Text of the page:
Defendant appeals the jury conviction of driving under the influence in violation of OCGA 40-6-391
Off-duty police officer Guest observed defendant's car swerve from the right side of the highway to the left, strike the median wall and overturn. He stopped immediately, ran up to the car and saw two people inside. Guest pulled defendant out from the driver's side of the car by kicking in a window. The second person remained trapped inside, on the passenger's side. Defendant, acting belligerent and smelling of alcohol, attempted to get back into the car and repeated "Help him. Help him, I think I killed him." Officer Guest instructed defendant to move out of the way, advising that he would try to get the trapped passenger out. He walked defendant to the back of the car, leaving her with her back to the median and facing three to four lanes of traffic, and returned to attend to the trapped passenger.
Officer Waits arrived at the scene and was told by Guest that he had the situation with the trapped passenger under control and to go speak with the driver who was sitting on the ground by the median wall. When Officer Waits approached defendant, defendant began screaming, "I've killed him." Waits also noticed a strong odor of alcohol coming from her. The officer asked what happened, and defendant stated that she lost control of the car when she thought another car was going to hit her. After emergency medical personnel arrived and concluded upon examination that defendant was not injured, Officer Waits advised defendant she was under arrest for driving under the influence. She was transported to the police department where she was given a breath test, which registered a blood-alcohol level of .23.
1. Appellant asserts that testimony as to her statements at the scene of the accident was wrongly admitted because she had not been advised of her Miranda rights.
"The ruling in Miranda v. Arizona, 384 U. S. 436 (86 SC 1602 16 LE2d 694) was specifically limited to criminal suspects who had been taken into custody or otherwise deprived of freedom in any significant way. It does not apply to an admission made at the outset of an on-the-scene investigation that had not yet become accusatory. [Cit.]" Dasher v. State, 140 Ga. App. 517
, 518 (1) (231 SE2d 510
Here, the trial court was authorized to find defendant had not been taken into custody or significantly deprived of her freedom at the time of her statement to Officer Guest and subsequent statement to Officer Waits. The record reflects that Officer Guest escorted defendant to an area where she would not be in the way of rescue attempts of the trapped passenger and where she would not be in traffic so that he could attend to the emergency situation at hand. Defendant was not physically restrained or told not to move. She was told simply to stay out of traffic and out of the way. Appellant's statement to Officer Waits which implied she was the driver was merely a response to the officer's initial on-the-scene inquiry as to what had happened. Contrary to defendant's contention, even if she had been the focus of a criminal investigation at that time, it would not mandate the conclusion that she was in custody. See Berkemer v. McCarty, 468 U. S. ___ (3) (104 SC 3138, 82 LE2d 317, 336) (1984); Mitchell v. State, 174 Ga. App. 594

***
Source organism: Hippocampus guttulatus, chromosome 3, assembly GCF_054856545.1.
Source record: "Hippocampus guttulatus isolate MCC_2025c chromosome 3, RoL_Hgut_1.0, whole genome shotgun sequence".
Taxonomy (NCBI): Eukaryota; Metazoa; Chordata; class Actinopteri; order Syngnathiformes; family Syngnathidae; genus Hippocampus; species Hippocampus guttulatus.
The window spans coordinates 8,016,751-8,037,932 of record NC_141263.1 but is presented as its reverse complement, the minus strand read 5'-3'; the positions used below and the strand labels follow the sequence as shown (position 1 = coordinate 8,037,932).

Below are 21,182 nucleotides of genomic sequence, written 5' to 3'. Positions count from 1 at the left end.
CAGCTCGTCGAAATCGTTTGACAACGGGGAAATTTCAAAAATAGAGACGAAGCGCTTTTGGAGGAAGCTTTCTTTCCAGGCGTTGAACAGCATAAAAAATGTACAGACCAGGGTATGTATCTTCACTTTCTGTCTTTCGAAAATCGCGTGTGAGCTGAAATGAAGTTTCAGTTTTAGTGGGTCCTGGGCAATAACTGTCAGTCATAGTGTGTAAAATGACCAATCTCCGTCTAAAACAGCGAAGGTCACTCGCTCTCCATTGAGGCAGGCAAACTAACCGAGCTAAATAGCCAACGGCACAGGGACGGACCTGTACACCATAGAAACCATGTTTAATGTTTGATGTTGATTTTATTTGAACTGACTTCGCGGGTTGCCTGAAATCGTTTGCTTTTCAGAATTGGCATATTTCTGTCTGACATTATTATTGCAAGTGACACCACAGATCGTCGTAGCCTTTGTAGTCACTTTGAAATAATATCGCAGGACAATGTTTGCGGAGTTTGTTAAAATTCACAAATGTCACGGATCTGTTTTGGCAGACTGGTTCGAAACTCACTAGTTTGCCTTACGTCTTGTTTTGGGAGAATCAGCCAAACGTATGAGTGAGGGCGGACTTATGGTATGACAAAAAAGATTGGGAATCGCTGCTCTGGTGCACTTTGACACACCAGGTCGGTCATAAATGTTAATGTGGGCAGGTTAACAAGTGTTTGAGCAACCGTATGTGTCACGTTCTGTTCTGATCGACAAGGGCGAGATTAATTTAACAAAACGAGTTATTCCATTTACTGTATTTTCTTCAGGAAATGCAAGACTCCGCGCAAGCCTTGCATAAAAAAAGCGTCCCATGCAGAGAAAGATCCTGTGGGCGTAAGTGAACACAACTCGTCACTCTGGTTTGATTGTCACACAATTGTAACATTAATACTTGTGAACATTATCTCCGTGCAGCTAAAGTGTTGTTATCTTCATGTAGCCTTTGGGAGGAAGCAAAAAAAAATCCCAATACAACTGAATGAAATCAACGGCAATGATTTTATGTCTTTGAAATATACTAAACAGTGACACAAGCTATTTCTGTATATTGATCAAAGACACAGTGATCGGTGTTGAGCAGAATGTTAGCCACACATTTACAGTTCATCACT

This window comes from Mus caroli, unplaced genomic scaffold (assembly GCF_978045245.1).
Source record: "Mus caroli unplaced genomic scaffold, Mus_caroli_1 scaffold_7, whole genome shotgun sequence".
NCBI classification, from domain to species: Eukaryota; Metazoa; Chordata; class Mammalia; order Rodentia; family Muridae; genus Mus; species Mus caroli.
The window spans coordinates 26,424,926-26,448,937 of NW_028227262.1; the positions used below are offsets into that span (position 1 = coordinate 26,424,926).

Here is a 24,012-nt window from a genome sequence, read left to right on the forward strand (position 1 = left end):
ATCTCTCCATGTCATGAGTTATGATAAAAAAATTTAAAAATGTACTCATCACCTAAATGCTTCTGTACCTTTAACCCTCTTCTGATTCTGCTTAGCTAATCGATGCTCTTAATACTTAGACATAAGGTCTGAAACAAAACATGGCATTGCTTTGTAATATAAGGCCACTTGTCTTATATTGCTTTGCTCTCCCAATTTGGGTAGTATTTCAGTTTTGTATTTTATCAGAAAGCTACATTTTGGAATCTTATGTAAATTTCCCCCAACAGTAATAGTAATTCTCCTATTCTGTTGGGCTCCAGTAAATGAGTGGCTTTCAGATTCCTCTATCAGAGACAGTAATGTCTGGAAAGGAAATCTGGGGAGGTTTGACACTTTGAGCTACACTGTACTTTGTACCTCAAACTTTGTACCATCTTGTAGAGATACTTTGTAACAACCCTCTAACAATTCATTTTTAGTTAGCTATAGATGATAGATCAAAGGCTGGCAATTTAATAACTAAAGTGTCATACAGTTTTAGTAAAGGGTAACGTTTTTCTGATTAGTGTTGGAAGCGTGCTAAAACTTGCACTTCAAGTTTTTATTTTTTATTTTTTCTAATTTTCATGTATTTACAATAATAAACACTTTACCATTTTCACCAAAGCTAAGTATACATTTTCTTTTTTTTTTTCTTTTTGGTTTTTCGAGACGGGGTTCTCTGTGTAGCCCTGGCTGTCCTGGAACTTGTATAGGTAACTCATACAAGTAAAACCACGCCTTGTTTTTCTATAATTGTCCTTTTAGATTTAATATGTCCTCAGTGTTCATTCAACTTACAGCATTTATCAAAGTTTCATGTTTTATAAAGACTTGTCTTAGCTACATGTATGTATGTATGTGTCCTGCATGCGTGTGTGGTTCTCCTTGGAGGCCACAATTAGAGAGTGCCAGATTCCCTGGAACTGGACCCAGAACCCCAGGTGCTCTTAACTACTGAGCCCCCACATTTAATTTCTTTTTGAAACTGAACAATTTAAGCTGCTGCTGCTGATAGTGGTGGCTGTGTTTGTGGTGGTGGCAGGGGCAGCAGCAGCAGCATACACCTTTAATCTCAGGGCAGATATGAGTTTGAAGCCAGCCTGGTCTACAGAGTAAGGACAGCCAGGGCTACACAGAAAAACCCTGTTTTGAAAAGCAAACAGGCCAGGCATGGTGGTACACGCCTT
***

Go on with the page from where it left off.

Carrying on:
, 597 (2) (330 SE2d 798
) (1985). We find no Miranda violation. Dasher, supra; Williamson v. State, 171 Ga. App. 904
, 905 (321 SE2d 762
) (1984); Collins v. State, 154 Ga. App. 651
, 653 (3) (269 SE2d 509
) (1980). The situation had not even reached a point of temporary detention which, if it had, would still not necessarily require Miranda warnings. Humphrey v. State, 174 Ga. App. 165
, 166 (2) (329 SE2d 306
) (1985). Moreover, her spontaneous exclamations would not be tested under Miranda as they were not responses to police questioning. Shoemaker v. State, 165 Ga. App. 124
, 125-126 (2) (299 SE2d 414
2. Defendant next asserts that the trial court erred in refusing to suppress the evidence of her blurted and anxious statement to Officer Guest on the ground that the state failed to provide her with a copy of it in compliance with her OCGA 17-7-210
The statute relates only to those statements made by defendant while in police custody. Yeargin v. State, 164 Ga. App. 835
, 838 (6) (298 SE2d 606
) (1982). Because, as discussed in Division 1 of this opinion, the trial court was authorized to conclude from the evidence that defendant was not in police custody at the time of her outburst to Officer Guest, the statement was not subject to discovery pursuant to OCGA 17-7-210
. Mason v. State, 177 Ga. App. 184
, 186-187 (1): (338 SE2d 706
Ralph Bowden, Jr., Solicitor, Elliot Shoenthal, Henry M. Newkirk, Assistant Solicitors, for appellee.